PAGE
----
More and more public health experts are recognizing the health benefits of pet ownership. People have had companion animals for thousands of years—one archaeological site from 12,000 years ago includes the remains of a person accompanied by remains of a dog. Today in the United States there are more than half as many pets as there are people, and around two in three households has at least one pet in residence. Only recently, however, have researchers begun to really understand how and why these pets are making people healthier and happier.
One thing pet ownership is good for is helping boost fitness. Walking the dog is a well-known source of exercise, to the point that veterinarians have had to warn joggers to beware of dragging their dogs faster than their four legs can carry them. However, even walking a a normal pace can help burn calories. Dog owners often have to do this to a certain extent, obviously, but beyond that, dog ownership can provide motivation to get out there, as well as alleviate the boredom that can so often dissuade people from just walking on their own.
Dog walking promotes heart health in other ways as well. Pet owners in general seem to have healthier cholesterol levels than non-owners, one study suggested. Petting a dog or cat has also been shown to lower blood pressure. Pets have a stress-lowering effect by their mere presence, to the point where certain dog breeds are trained as assistance dogs for people with PTSD and anxiety disorders. The unconditional love a dog or cat displays for its human can provide an important boost to self-esteem as well as alleviating loneliness, another way in which animals contribute to heart health. Pet owners who do have heart disease have been found to have higher survival rates.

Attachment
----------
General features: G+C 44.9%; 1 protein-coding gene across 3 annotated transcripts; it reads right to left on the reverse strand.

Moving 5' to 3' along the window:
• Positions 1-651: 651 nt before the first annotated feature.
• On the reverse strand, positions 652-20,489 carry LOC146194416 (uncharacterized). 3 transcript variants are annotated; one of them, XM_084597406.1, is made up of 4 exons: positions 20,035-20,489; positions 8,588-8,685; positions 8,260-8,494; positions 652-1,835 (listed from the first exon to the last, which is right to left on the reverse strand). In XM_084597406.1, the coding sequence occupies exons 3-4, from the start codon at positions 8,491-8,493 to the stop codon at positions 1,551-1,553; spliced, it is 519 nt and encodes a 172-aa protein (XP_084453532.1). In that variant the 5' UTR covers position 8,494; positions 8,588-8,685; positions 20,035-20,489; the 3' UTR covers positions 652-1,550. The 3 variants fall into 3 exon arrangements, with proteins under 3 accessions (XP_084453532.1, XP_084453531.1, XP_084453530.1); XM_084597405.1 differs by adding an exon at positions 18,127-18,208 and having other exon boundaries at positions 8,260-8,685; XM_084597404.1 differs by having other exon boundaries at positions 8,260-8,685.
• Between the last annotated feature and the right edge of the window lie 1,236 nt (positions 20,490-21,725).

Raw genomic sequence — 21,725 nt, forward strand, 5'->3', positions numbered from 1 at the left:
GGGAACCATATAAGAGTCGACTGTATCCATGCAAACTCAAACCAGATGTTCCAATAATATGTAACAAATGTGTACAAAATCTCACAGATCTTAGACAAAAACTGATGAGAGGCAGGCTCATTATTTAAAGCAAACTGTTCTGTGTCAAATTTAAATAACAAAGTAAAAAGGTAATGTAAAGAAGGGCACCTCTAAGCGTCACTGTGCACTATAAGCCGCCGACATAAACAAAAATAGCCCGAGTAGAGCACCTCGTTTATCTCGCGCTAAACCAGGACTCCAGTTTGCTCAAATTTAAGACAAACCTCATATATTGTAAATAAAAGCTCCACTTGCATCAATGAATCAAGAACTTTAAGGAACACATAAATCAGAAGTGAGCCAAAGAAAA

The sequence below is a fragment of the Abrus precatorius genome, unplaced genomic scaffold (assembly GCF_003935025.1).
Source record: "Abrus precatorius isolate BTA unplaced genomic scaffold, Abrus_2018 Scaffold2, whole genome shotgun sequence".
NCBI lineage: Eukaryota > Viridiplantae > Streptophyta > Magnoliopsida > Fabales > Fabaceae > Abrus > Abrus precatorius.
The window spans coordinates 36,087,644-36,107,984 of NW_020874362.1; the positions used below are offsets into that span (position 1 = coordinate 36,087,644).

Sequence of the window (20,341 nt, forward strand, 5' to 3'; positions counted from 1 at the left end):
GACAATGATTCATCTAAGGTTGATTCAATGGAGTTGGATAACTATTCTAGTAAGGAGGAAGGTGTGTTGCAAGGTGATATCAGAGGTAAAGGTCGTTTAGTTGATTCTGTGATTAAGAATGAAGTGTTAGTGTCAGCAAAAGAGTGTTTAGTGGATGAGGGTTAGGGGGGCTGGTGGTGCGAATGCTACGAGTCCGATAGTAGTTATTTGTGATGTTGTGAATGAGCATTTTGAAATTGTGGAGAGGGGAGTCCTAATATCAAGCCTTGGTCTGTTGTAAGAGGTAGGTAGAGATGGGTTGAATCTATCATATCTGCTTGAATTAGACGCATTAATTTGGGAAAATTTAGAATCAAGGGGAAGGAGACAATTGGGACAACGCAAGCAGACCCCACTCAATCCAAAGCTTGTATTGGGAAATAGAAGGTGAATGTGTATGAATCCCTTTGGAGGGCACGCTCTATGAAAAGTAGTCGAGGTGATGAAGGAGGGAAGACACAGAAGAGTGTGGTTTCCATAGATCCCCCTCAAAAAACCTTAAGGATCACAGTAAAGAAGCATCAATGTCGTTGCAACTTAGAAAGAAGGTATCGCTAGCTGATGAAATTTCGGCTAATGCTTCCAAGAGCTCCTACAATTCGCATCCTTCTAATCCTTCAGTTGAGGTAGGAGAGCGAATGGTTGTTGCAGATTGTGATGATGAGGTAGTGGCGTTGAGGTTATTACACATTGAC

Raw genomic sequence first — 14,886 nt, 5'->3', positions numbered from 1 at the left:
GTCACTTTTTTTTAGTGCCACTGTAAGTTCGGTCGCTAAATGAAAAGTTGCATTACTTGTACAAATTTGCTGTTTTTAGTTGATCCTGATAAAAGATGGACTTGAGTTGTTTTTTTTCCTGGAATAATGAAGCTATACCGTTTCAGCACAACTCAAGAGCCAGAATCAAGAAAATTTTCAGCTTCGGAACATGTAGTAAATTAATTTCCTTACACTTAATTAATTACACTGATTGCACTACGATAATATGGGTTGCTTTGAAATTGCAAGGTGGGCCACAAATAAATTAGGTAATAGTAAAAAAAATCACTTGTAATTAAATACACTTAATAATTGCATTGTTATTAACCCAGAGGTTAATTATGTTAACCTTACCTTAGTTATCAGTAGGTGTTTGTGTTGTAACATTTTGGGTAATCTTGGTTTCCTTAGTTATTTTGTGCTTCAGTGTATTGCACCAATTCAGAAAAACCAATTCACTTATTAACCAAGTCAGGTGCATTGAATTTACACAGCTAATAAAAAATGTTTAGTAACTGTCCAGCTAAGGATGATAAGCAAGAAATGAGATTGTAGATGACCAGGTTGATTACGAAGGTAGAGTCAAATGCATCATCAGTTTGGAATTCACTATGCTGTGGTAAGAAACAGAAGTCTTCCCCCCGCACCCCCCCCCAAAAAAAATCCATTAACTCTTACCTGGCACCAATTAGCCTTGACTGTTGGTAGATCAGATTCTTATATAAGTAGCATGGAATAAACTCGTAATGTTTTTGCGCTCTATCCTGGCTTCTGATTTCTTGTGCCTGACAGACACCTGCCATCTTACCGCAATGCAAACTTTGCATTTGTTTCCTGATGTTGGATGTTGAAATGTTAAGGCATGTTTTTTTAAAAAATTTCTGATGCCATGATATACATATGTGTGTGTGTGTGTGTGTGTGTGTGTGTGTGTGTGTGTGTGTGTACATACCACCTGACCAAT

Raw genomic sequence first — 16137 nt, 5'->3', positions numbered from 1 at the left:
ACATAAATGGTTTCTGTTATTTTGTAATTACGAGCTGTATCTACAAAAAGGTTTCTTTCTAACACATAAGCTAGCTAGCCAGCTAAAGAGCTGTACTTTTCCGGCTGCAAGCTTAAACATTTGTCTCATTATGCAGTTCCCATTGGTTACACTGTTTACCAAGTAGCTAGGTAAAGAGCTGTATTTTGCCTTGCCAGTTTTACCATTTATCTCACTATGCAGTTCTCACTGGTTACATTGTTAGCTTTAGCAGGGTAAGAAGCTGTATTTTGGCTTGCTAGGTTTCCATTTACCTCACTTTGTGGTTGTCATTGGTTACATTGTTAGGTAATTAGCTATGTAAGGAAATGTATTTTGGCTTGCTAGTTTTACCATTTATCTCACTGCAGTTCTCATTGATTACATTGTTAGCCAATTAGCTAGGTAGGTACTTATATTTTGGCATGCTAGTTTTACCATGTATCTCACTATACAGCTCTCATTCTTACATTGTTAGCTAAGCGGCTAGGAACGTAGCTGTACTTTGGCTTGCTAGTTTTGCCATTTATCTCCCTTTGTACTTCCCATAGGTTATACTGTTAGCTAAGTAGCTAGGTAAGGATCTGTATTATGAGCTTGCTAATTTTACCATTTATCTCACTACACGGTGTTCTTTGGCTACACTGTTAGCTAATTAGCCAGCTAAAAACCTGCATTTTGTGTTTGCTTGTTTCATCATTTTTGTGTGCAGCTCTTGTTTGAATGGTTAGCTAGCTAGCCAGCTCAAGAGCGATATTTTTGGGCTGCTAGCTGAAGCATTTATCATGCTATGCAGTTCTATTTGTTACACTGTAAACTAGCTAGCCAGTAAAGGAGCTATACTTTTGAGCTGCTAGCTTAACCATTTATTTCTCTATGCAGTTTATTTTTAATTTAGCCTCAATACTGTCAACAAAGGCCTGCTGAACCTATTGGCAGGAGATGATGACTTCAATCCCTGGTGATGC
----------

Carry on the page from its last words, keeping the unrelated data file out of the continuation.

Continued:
Increasingly, animals are finding work helping people with chronic conditions, including mental health issues. "Seeing-eye dogs"—guide dogs for the visually impaired—are perhaps the most famous type of service animal, but there are actually a number of conditions for which dogs and other animals can be trained to provide assistance. Dogs have been shown to help with depression, anxiety, fatigue, and even pain.